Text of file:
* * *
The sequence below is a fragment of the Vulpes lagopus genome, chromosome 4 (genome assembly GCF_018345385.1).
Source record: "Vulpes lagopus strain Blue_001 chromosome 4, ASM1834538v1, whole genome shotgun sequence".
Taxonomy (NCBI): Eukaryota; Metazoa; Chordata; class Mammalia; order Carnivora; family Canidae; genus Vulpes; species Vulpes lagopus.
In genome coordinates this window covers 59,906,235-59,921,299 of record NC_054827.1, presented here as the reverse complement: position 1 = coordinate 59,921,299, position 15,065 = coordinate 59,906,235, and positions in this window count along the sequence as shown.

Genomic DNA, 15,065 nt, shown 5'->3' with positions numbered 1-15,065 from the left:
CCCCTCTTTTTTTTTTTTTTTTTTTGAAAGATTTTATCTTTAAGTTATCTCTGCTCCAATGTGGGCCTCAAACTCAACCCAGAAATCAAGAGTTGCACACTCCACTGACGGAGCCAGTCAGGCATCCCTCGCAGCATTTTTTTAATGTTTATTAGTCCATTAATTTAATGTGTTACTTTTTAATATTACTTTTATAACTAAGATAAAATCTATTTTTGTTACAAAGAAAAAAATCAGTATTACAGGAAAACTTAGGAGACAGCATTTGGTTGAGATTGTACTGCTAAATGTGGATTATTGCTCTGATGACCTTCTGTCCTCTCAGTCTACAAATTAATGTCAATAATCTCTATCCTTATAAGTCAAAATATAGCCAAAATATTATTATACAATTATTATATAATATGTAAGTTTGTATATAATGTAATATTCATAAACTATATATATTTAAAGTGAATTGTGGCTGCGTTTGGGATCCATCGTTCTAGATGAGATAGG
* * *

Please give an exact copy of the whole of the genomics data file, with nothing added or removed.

The sequence below is a fragment of the Vulpes lagopus genome, chromosome 4 (genome assembly GCF_018345385.1).
Source record: "Vulpes lagopus strain Blue_001 chromosome 4, ASM1834538v1, whole genome shotgun sequence".
Taxonomy (NCBI): Eukaryota; Metazoa; Chordata; class Mammalia; order Carnivora; family Canidae; genus Vulpes; species Vulpes lagopus.
In genome coordinates this window covers 59,906,235-59,921,299 of record NC_054827.1, presented here as the reverse complement: position 1 = coordinate 59,921,299, position 15,065 = coordinate 59,906,235, and positions in this window count along the sequence as shown.

Genomic DNA, 15,065 nt, shown 5'->3' with positions numbered 1-15,065 from the left:
CCCCTCTTTTTTTTTTTTTTTTTTTGAAAGATTTTATCTTTAAGTTATCTCTGCTCCAATGTGGGCCTCAAACTCAACCCAGAAATCAAGAGTTGCACACTCCACTGACGGAGCCAGTCAGGCATCCCTCGCAGCATTTTTTTAATGTTTATTAGTCCATTAATTTAATGTGTTACTTTTTAATATTACTTTTATAACTAAGATAAAATCTATTTTTGTTACAAAGAAAAAAATCAGTATTACAGGAAAACTTAGGAGACAGCATTTGGTTGAGATTGTACTGCTAAATGTGGATTATTGCTCTGATGACCTTCTGTCCTCTCAGTCTACAAATTAATGTCAATAATCTCTATCCTTATAAGTCAAAATATAGCCAAAATATTATTATACAATTATTATATAATATGTAAGTTTGTATATAATGTAATATTCATAAACTATATATATTTAAAGTGAATTGTGGCTGCGTTTGGGATCCATCGTTCTAGATGAGATAGG